Auricular acupuncture versus cognitive behavioural therapy in the discontinuation of hypnotic drug usage, and treatment effects on anxiety, depression and insomnia symptoms − a randomised controlled study

Ear Acupuncture was seen to reduce anxiety and depression in this study on 57 participants with insomnia disorder and long term use of hypnotic drugs. 74% of them managed to discontinue their hypnotic drug consumption post-treatment.

Bergdahl L et al, Eur Jn Int Med, Vol 16, 2017,  15-21
European Journal of Integrative Medicine

Abstract

Introduction

The interest in non-pharmacological interventions for insomnia disorder has increased. The aim was to assess the immediate treatment effects of auricular acupuncture (AA) and cognitive behavioural therapy for insomnia (CBT-i) regarding discontinuation of hypnotic usage and symptoms of anxiety, depression and insomnia.

Method

Prospective randomised controlled study. Fifty-seven participants (mean age 61 years (SD 8.6)) with insomnia disorder and long-term use of non-benzodiazepine hypnotics received group-treatment with AA or CBT-i.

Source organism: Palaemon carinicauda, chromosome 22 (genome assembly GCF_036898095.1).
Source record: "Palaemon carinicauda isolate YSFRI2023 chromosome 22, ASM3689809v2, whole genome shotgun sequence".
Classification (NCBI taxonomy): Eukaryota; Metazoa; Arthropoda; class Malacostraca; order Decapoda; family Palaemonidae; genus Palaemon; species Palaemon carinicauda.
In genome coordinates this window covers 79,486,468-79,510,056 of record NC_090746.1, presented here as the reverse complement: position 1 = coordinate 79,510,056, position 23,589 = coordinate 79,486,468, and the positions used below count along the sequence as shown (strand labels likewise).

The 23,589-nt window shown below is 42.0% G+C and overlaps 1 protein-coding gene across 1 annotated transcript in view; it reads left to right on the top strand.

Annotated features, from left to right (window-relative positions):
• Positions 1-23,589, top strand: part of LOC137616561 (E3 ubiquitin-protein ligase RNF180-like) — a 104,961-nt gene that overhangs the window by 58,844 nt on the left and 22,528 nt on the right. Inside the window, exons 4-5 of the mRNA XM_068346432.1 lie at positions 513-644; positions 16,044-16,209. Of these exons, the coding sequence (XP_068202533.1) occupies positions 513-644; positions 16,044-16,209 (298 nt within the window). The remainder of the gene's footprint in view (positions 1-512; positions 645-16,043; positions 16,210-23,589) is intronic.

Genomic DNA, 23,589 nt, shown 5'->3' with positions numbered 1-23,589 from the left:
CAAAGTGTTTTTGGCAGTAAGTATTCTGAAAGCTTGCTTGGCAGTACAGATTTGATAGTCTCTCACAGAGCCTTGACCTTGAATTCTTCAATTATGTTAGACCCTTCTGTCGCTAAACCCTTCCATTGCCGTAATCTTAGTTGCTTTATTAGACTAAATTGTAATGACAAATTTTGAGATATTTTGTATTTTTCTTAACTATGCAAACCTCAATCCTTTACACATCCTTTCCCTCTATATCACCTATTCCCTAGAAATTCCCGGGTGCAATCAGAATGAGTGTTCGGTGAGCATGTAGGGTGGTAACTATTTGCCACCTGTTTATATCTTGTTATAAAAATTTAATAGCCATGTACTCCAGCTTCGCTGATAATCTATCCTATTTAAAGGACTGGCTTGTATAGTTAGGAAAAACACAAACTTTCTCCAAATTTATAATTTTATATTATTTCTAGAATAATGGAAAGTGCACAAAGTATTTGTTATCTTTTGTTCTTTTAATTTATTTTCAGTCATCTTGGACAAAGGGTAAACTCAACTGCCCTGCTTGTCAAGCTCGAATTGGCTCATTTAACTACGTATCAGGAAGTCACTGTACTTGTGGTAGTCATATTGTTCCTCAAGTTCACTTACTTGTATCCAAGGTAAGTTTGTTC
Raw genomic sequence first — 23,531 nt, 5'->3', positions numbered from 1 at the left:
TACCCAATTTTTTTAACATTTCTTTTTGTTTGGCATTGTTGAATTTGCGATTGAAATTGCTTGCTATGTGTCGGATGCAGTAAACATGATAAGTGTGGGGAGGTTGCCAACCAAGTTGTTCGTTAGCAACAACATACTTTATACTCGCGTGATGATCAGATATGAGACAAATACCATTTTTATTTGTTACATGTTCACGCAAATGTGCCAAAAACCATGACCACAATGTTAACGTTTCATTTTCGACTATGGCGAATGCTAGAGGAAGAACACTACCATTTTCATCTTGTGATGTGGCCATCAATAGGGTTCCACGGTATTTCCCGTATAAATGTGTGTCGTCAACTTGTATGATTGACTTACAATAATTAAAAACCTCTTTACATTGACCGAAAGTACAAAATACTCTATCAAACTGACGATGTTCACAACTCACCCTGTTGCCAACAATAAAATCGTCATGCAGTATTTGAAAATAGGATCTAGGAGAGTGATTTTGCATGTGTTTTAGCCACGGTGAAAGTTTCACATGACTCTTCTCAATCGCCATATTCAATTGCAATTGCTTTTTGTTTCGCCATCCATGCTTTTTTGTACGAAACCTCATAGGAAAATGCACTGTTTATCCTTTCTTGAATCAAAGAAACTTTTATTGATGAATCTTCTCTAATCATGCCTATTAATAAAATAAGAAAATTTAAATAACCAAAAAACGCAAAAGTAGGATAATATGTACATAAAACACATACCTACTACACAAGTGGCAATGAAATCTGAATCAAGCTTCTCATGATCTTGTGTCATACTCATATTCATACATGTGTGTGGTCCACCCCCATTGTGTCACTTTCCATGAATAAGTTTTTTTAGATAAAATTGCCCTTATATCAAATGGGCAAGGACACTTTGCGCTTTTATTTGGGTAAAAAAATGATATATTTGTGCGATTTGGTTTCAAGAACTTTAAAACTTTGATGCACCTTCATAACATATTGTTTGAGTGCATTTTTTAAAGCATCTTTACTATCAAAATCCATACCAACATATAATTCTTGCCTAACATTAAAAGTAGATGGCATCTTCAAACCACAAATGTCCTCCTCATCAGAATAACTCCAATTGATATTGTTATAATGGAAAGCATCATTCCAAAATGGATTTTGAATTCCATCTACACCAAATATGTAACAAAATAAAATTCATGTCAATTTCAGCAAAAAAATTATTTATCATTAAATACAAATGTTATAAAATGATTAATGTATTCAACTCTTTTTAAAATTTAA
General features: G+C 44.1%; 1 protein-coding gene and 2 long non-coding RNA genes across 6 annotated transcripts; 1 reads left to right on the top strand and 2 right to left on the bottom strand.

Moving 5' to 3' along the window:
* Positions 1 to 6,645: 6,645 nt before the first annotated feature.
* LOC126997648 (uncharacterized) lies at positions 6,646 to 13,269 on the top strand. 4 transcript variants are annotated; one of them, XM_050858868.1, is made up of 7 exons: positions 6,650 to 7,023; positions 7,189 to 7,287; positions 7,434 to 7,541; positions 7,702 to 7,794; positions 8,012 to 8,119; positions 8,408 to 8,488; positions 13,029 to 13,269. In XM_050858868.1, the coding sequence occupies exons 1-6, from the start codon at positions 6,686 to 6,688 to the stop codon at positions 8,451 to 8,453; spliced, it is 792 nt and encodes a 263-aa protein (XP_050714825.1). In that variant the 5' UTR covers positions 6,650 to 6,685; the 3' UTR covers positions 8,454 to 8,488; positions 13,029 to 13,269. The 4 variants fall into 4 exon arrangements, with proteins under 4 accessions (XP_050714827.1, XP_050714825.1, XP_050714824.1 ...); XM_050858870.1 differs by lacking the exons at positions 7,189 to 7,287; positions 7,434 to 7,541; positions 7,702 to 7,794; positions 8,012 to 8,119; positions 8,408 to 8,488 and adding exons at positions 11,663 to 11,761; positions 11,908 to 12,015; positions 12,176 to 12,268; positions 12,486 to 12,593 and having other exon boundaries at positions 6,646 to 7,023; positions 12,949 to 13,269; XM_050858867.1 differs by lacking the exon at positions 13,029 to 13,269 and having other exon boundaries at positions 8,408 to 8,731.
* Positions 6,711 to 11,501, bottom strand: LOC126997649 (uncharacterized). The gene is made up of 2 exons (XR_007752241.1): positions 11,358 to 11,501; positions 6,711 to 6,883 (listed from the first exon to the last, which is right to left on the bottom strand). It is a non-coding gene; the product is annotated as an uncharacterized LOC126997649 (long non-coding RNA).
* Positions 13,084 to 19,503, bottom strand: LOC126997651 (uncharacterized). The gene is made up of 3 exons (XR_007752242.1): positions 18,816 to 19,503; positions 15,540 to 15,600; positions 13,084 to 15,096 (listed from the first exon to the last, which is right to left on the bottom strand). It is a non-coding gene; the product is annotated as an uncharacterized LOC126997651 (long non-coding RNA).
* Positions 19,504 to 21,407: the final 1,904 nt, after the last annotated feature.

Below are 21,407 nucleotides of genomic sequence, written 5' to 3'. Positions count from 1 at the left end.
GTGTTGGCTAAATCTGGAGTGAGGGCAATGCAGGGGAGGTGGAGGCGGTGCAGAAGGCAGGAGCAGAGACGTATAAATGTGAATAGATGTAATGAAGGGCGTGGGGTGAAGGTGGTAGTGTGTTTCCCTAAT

Pre- and post-treatment measures included symptoms of anxiety, depression and insomnia via self-report questionnaires: Hospital Anxiety and Depression scale (HAD-A, HAD-D) and Insomnia Severity Index (ISI). Other sleep parameters and hypnotic consumption were measured with a sleep diary. Linear mixed models were performed to examine treatment effect over time within and between the groups.

Results

Seventy-one percent of the AA participants and 84% of the CBT-i participants managed to discontinue their hypnotic drug consumption post-treatment. Symptoms of anxiety and depression decreased within the AA group (HAD-A (p < 0.05), HAD-D (p < 0.05)) and insomnia symptoms decreased within the CBT-i group (ISI (p < 0.001)). The only between-group difference occurred in ISI (p < 0.001), in favour of CBT-i. According to the within-group sleep diary results, the CBT-i group went to bed later (p < 0.001), fell asleep quicker (p < 0.05), increased their sleep efficiency (p < 0.001) and self-rated sleep quality (p < 0.05) post-treatment.

Conclusions

Both groups ended/maintained low hypnotic drug consumption post-treatment. Short-term reductions occurred in the AA group in anxiety and depression symptoms and in the CBT-i group regarding insomnia symptoms.